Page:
Don't waste your time with ($PSEdition -eq 'Core') in your PowerShell module manifest/psd1

I cannot believe my eyes.

I imagine some PowerShellers will disagree with me but when developing modules that support older versions of PowerShell, I refuse to even try to support Core vs Desktop in my module manifest. I imagine this will be the case for the next decade or two.

I've been working on dbatools 2.0 for a super long time. Like 6 months now, which I accept because life happens. I just got a new job and have a new commute and gotta settle in. I also have another project I'm working on that takes up my dbatools time.

Anyway, one of our biggest problems with dbatools pre-v2 was the SMO library. I love DLL-based API management but DLL/nuget library management is an incredible challenge in PowerShell because you have to do it all yourself. C# and dotnet will handle all that for you, but PS does not. This can easily lead to version requirement mismatches, especially for someone (me) that just isn't skilled in the way DLLs work.

I mean, look at the wild stuff I had to do to get bindingRedirect to work so that different versions of libraries with different required versions of other libraries would play nicely.

NEVERTHELESS! I decided I'd do things the right way. It started with a suggestion from the brilliant Kevin Marquette who said that he often splits out his large libraries like nuget packages into library modules. That way, people don't have to download the DLLs over and over and over again.

Sometimes, we'll update dbatools multiple times per day, but most often per week, and that can lead to a ton of space usage. Separating the library will save at least 100 MB per update.

Sounds good. What's the problem?

The problems come in when you want to deliver one library for .NET Core and another library/module for .NET Desktop (aka full aka classic aka standard).

Supporting .NET Core adds support for Linux, mac OS and PowerShell 7 on Windows. Incredible! 90's me probably couldn't comprehend this. So how is this done in the module manifest?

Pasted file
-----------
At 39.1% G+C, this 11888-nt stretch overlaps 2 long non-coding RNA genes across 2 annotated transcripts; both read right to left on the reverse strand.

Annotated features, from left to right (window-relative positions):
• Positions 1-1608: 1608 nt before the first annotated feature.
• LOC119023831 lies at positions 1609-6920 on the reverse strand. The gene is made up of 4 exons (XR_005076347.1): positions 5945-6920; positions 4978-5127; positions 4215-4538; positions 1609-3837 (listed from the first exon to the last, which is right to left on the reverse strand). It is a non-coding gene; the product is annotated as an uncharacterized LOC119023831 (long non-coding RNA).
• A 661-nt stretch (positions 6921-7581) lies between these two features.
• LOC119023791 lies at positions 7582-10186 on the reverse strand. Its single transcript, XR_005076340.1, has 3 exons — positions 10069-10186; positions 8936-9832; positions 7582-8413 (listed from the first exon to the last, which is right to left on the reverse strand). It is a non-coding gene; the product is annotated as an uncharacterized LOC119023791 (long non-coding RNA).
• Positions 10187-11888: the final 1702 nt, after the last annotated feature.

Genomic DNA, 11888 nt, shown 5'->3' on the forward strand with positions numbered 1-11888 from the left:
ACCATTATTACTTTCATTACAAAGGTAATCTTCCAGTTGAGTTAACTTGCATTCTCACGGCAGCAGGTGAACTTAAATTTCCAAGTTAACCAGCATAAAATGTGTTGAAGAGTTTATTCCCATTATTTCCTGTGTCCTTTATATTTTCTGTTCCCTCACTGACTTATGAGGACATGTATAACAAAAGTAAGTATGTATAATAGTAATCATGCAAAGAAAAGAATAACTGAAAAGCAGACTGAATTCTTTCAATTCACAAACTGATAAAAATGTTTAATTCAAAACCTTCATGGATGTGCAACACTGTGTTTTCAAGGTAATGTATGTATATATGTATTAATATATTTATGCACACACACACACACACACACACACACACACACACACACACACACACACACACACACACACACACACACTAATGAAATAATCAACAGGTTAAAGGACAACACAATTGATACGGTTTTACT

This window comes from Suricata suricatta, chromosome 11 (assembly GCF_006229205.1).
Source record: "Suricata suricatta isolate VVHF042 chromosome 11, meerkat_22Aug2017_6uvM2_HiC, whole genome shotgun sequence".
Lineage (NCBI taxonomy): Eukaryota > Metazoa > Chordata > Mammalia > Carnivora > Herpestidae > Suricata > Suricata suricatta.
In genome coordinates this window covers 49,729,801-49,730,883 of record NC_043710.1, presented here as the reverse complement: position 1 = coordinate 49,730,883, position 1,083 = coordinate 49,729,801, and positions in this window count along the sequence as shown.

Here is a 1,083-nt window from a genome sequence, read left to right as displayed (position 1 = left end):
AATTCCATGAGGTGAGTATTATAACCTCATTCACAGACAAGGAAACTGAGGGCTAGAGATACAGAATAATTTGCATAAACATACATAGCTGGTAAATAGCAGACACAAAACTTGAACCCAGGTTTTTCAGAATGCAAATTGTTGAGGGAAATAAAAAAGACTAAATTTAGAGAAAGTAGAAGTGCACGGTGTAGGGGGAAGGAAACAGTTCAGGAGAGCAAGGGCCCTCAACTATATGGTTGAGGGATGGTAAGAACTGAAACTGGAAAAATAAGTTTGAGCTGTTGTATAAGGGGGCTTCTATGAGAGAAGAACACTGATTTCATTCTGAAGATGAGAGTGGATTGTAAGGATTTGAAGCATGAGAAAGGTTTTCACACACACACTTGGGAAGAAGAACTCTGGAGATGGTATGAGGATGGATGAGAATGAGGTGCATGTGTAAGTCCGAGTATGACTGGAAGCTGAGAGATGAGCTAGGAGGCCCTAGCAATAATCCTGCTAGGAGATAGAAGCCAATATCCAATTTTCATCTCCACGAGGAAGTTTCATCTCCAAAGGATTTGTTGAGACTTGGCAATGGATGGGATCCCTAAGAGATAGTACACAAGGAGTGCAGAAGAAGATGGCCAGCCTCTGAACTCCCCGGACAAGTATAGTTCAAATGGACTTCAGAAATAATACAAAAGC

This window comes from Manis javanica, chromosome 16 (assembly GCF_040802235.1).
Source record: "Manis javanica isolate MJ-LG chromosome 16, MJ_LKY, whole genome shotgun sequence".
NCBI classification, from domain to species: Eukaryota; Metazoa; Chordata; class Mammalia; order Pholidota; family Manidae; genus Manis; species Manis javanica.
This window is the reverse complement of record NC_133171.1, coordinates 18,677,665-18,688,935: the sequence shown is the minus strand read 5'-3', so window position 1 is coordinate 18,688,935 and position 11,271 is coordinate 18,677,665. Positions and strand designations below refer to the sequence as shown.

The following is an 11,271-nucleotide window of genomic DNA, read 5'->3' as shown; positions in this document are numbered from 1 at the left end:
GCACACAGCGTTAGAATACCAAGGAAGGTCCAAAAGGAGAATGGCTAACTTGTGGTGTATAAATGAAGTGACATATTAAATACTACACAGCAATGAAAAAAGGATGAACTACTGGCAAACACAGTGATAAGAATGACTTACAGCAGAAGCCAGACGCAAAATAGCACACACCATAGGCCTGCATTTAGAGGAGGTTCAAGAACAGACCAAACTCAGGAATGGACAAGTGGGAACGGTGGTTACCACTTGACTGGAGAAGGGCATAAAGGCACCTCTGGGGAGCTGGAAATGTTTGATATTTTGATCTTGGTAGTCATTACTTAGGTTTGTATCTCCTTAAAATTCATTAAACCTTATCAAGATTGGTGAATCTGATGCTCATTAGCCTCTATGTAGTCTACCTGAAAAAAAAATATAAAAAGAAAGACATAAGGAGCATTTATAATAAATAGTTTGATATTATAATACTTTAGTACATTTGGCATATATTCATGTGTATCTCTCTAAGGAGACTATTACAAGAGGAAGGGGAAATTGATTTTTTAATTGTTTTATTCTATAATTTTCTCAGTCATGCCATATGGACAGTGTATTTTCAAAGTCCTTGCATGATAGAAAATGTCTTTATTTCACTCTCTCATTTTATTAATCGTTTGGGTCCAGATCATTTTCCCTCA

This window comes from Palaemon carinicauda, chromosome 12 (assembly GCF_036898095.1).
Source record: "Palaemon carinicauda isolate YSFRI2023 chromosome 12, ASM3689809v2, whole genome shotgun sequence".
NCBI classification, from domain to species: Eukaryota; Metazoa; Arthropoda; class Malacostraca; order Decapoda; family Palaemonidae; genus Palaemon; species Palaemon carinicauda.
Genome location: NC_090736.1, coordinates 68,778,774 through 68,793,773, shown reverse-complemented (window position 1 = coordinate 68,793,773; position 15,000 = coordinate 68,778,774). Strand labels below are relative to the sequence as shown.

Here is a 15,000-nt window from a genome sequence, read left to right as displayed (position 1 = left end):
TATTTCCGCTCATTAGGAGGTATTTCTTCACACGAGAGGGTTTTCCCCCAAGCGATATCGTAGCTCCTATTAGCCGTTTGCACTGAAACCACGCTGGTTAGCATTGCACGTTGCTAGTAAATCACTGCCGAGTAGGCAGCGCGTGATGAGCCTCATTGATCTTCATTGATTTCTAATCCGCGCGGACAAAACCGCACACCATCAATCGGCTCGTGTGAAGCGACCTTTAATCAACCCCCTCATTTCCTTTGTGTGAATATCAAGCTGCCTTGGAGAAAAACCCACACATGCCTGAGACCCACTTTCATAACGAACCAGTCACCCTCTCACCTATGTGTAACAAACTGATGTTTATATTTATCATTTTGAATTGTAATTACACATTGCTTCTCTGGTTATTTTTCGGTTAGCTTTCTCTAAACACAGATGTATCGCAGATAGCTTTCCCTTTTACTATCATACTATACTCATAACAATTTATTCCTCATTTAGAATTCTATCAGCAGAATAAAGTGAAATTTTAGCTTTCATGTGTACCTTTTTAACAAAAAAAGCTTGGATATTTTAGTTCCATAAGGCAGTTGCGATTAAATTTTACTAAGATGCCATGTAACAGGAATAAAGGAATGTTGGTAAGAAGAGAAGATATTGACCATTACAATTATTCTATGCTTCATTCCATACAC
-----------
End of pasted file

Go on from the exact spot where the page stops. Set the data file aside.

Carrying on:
1 RequiredModules        = @( 
 2     if ($PSEdition -eq 'Core') { 
 3         @( 
 4             @{ ModuleName = 'dbatools.core.library' } 
 5         ) 
 6     } else { 
 7         @( 
 8             @{ ModuleName = 'dbatools.library' } 
 9         ) 
10     } 
11 ) 

Easy enough! Well, not exactly. PowerShell v3 and v4 do not support this syntax but dbatools aims to support these older versions, so I had to create another module called dbatools.legacy, which was exactly the same, but used the old syntax in dbatools.psd1. Kinda funky, makes our book pretty inaccurate, but the huge upsides made it acceptable (don't look for it, it doesn't exist anymore).

Fellow maintainer, Shawn, hated it. I didn't love it, but.. it works?


The upsides were limited in number but HUGE in impact

  1. Size. 105MB for Core here, 51MB for Desktop there, no problem. This reduced size allows us to include the full-on versions of things like DacFx, SqlClient and XESmartTarget.
  2. Proper loading. Microsoft dotnet loves when your Nuget libraries are all in one big folder because it doesn't have to go looking in the GAC for other versions. When you don't have to worry about space usage, you can do things the right way/the way dotnet works best.

So what happened?

I got all of this working. I worked within my limitations but thought it was an acceptable and modern implementation, all around. For months, I coded like mad to ensure dbatools works gloriously on Linux, mac OS and Windows Desktop AND Core. Admittedly, we had too many modules in the Gallery, but we're progressing, right?

  • dbatools
  • dbatools.library
  • dbatools.core.library
  • dbatools.legacy

Then Shawn created this discussion on GitHub. Initially, he requested fewer modules to lessen the maintenance overhead, but I was going to take care of that with some workflows, nbd.

BUT THEN, I published a preview of dbatools 2.0 to the PowerShell Gallery and the blood drained from my face when I tried to install it fresh on WSL. Wait, what? No way on earth does the PowerShell Module Manifest support RequiredModules = @( if ($PSEdition -eq 'Core') but PowerShellGet does not.

Can I really not install dbatools with the dbatools.core.library module automatically using Install-Module? Apparently not when some sort of prerelease is involved.

Simply gutting. I had to go undo everything in a rage. Admittedly, it wasn't too much work because of the creative way I ended up doing the import (in the library modules, I created a command called Get-DbatoolsLibraryPath that made things super easy). Still! All that work, right down the drain.

Support older modules and want to save yourself boatloads of time? Just skip on checking for ($PSEdition -eq 'Core') in your module manifest and include everything you need in a combined module.